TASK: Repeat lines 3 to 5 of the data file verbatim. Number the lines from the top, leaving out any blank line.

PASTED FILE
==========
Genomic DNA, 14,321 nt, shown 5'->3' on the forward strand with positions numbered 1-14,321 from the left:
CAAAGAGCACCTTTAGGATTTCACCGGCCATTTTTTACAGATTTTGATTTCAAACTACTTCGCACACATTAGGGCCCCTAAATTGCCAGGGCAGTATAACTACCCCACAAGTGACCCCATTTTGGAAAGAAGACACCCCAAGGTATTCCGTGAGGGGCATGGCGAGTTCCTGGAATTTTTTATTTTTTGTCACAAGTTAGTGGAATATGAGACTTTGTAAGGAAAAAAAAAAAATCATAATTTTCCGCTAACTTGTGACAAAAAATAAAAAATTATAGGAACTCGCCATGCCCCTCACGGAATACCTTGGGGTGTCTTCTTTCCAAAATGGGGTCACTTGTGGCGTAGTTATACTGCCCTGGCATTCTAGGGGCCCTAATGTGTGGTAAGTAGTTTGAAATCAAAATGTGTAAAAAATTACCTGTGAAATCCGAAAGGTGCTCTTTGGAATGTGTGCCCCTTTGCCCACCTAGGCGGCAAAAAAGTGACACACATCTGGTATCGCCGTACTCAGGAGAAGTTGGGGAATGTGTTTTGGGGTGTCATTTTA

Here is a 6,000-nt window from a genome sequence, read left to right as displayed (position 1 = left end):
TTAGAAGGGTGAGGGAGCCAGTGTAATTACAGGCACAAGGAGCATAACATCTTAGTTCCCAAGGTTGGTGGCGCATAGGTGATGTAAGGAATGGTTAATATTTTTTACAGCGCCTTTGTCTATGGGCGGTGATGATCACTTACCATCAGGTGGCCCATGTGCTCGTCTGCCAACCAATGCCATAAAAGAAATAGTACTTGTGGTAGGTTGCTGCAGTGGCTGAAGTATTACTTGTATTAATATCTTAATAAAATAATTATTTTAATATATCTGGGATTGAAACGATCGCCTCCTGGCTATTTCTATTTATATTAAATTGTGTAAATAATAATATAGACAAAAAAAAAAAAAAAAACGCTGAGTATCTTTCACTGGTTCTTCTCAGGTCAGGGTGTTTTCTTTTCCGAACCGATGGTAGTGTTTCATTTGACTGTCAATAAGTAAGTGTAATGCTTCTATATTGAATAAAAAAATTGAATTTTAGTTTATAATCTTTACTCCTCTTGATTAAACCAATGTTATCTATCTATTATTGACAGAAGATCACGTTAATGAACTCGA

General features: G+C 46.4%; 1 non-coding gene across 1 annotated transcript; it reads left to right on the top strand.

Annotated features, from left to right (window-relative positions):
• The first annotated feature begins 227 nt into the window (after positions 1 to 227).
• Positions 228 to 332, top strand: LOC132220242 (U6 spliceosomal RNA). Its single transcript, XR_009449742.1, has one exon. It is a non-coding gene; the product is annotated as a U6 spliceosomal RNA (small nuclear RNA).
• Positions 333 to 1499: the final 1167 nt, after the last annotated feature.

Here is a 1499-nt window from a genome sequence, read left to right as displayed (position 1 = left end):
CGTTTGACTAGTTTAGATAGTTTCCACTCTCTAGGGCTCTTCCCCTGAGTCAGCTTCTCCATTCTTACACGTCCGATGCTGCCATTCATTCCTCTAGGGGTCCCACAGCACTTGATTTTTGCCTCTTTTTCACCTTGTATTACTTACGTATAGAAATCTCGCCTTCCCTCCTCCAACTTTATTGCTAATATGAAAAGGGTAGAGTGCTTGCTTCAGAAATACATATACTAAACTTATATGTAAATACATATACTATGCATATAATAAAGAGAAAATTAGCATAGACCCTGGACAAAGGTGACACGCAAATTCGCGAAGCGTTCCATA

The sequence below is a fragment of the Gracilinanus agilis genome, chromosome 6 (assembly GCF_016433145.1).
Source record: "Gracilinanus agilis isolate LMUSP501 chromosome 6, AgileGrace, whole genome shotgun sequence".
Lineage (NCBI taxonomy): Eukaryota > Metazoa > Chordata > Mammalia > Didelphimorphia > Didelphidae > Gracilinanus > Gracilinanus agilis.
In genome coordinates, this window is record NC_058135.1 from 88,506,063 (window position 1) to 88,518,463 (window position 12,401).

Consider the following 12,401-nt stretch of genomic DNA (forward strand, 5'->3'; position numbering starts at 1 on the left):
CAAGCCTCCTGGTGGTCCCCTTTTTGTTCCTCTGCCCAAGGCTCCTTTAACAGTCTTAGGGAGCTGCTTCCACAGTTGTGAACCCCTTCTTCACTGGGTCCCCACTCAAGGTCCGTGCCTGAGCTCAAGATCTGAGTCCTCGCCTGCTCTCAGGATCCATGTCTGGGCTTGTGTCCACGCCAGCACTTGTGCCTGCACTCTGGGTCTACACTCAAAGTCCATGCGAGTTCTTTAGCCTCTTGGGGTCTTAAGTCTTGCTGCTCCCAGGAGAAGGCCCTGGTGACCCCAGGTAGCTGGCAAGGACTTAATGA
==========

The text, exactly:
Here is a 6,000-nt window from a genome sequence, read left to right as displayed (position 1 = left end):
TTAGAAGGGTGAGGGAGCCAGTGTAATTACAGGCACAAGGAGCATAACATCTTAGTTCCCAAGGTTGGTGGCGCATAGGTGATGTAAGGAATGGTTAATATTTTTTACAGCGCCTTTGTCTATGGGCGGTGATGATCACTTACCATCAGGTGGCCCATGTGCTCGTCTGCCAACCAATGCCATAAAAGAAATAGTACTTGTGGTAGGTTGCTGCAGTGGCTGAAGTATTACTTGTATTAATATCTTAATAAAATAATTATTTTAATATATCTGGGATTGAAACGATCGCCTCCTGGCTATTTCTATTTATATTAAATTGTGTAAATAATAATATAGACAAAAAAAAAAAAAAAAACGCTGAGTATCTTTCACTGGTTCTTCTCAGGTCAGGGTGTTTTCTTTTCCGAACCGATGGTAGTGTTTCATTTGACTGTCAATAAGTAAGTGTAATGCTTCTATATTGAATAAAAAAATTGAATTTTAGTTTATAATCTTTACTCCTCTTGATTAAACCAATGTTATCTATCTATTATTGACAGAAGATCACGTTAATGAACTCGA

General features: G+C 46.4%; 1 non-coding gene across 1 annotated transcript; it reads left to right on the top strand.